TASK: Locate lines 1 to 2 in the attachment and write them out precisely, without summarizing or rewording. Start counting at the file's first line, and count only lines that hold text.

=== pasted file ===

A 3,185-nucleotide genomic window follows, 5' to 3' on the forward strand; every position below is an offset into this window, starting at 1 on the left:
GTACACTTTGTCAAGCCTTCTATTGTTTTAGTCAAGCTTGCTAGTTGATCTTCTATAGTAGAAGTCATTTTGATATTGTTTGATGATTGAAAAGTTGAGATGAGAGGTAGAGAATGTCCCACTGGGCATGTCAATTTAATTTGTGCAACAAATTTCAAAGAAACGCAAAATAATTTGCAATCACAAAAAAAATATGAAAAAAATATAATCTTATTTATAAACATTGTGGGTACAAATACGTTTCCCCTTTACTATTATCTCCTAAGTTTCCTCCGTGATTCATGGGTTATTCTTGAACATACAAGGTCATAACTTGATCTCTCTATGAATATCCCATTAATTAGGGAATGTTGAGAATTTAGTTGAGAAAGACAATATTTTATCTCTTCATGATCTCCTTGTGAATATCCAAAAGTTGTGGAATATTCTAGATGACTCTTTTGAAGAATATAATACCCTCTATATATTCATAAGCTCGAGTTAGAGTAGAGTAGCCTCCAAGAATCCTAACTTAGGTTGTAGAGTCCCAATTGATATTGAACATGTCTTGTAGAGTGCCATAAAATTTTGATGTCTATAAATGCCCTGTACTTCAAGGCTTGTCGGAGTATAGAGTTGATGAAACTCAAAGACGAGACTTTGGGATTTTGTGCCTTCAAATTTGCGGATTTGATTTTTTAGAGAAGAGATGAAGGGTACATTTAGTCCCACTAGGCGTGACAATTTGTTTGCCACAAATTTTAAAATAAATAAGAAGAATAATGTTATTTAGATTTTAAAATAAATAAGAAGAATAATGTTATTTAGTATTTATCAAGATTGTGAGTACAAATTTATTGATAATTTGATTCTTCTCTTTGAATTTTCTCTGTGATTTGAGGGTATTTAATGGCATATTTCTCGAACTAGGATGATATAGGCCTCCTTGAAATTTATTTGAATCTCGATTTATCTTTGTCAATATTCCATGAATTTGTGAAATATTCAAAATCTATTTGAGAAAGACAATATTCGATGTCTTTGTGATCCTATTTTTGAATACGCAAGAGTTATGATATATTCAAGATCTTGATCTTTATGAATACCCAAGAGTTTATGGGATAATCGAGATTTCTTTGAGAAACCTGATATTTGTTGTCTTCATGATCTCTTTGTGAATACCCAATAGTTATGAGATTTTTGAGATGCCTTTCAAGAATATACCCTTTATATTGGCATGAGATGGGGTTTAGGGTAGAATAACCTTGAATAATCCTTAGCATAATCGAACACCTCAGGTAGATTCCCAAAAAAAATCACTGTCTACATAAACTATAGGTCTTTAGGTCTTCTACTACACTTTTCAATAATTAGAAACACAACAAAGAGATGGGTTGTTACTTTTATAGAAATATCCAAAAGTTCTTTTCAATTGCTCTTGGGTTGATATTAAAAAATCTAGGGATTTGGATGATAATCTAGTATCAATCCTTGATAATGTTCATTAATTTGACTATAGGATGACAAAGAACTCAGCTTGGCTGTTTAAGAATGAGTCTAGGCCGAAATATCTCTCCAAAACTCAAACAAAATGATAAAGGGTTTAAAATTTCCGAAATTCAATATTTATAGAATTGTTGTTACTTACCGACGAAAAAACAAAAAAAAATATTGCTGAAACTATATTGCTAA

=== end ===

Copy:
A 3,185-nucleotide genomic window follows, 5' to 3' on the forward strand; every position below is an offset into this window, starting at 1 on the left:
GTACACTTTGTCAAGCCTTCTATTGTTTTAGTCAAGCTTGCTAGTTGATCTTCTATAGTAGAAGTCATTTTGATATTGTTTGATGATTGAAAAGTTGAGATGAGAGGTAGAGAATGTCCCACTGGGCATGTCAATTTAATTTGTGCAACAAATTTCAAAGAAACGCAAAATAATTTGCAATCACAAAAAAAATATGAAAAAAATATAATCTTATTTATAAACATTGTGGGTACAAATACGTTTCCCCTTTACTATTATCTCCTAAGTTTCCTCCGTGATTCATGGGTTATTCTTGAACATACAAGGTCATAACTTGATCTCTCTATGAATATCCCATTAATTAGGGAATGTTGAGAATTTAGTTGAGAAAGACAATATTTTATCTCTTCATGATCTCCTTGTGAATATCCAAAAGTTGTGGAATATTCTAGATGACTCTTTTGAAGAATATAATACCCTCTATATATTCATAAGCTCGAGTTAGAGTAGAGTAGCCTCCAAGAATCCTAACTTAGGTTGTAGAGTCCCAATTGATATTGAACATGTCTTGTAGAGTGCCATAAAATTTTGATGTCTATAAATGCCCTGTACTTCAAGGCTTGTCGGAGTATAGAGTTGATGAAACTCAAAGACGAGACTTTGGGATTTTGTGCCTTCAAATTTGCGGATTTGATTTTTTAGAGAAGAGATGAAGGGTACATTTAGTCCCACTAGGCGTGACAATTTGTTTGCCACAAATTTTAAAATAAATAAGAAGAATAATGTTATTTAGATTTTAAAATAAATAAGAAGAATAATGTTATTTAGTATTTATCAAGATTGTGAGTACAAATTTATTGATAATTTGATTCTTCTCTTTGAATTTTCTCTGTGATTTGAGGGTATTTAATGGCATATTTCTCGAACTAGGATGATATAGGCCTCCTTGAAATTTATTTGAATCTCGATTTATCTTTGTCAATATTCCATGAATTTGTGAAATATTCAAAATCTATTTGAGAAAGACAATATTCGATGTCTTTGTGATCCTATTTTTGAATACGCAAGAGTTATGATATATTCAAGATCTTGATCTTTATGAATACCCAAGAGTTTATGGGATAATCGAGATTTCTTTGAGAAACCTGATATTTGTTGTCTTCATGATCTCTTTGTGAATACCCAATAGTTATGAGATTTTTGAGATGCCTTTCAAGAATATACCCTTTATATTGGCATGAGATGGGGTTTAGGGTAGAATAACCTTGAATAATCCTTAGCATAATCGAACACCTCAGGTAGATTCCCAAAAAAAATCACTGTCTACATAAACTATAGGTCTTTAGGTCTTCTACTACACTTTTCAATAATTAGAAACACAACAAAGAGATGGGTTGTTACTTTTATAGAAATATCCAAAAGTTCTTTTCAATTGCTCTTGGGTTGATATTAAAAAATCTAGGGATTTGGATGATAATCTAGTATCAATCCTTGATAATGTTCATTAATTTGACTATAGGATGACAAAGAACTCAGCTTGGCTGTTTAAGAATGAGTCTAGGCCGAAATATCTCTCCAAAACTCAAACAAAATGATAAAGGGTTTAAAATTTCCGAAATTCAATATTTATAGAATTGTTGTTACTTACCGACGAAAAAACAAAAAAAAATATTGCTGAAACTATATTGCTAA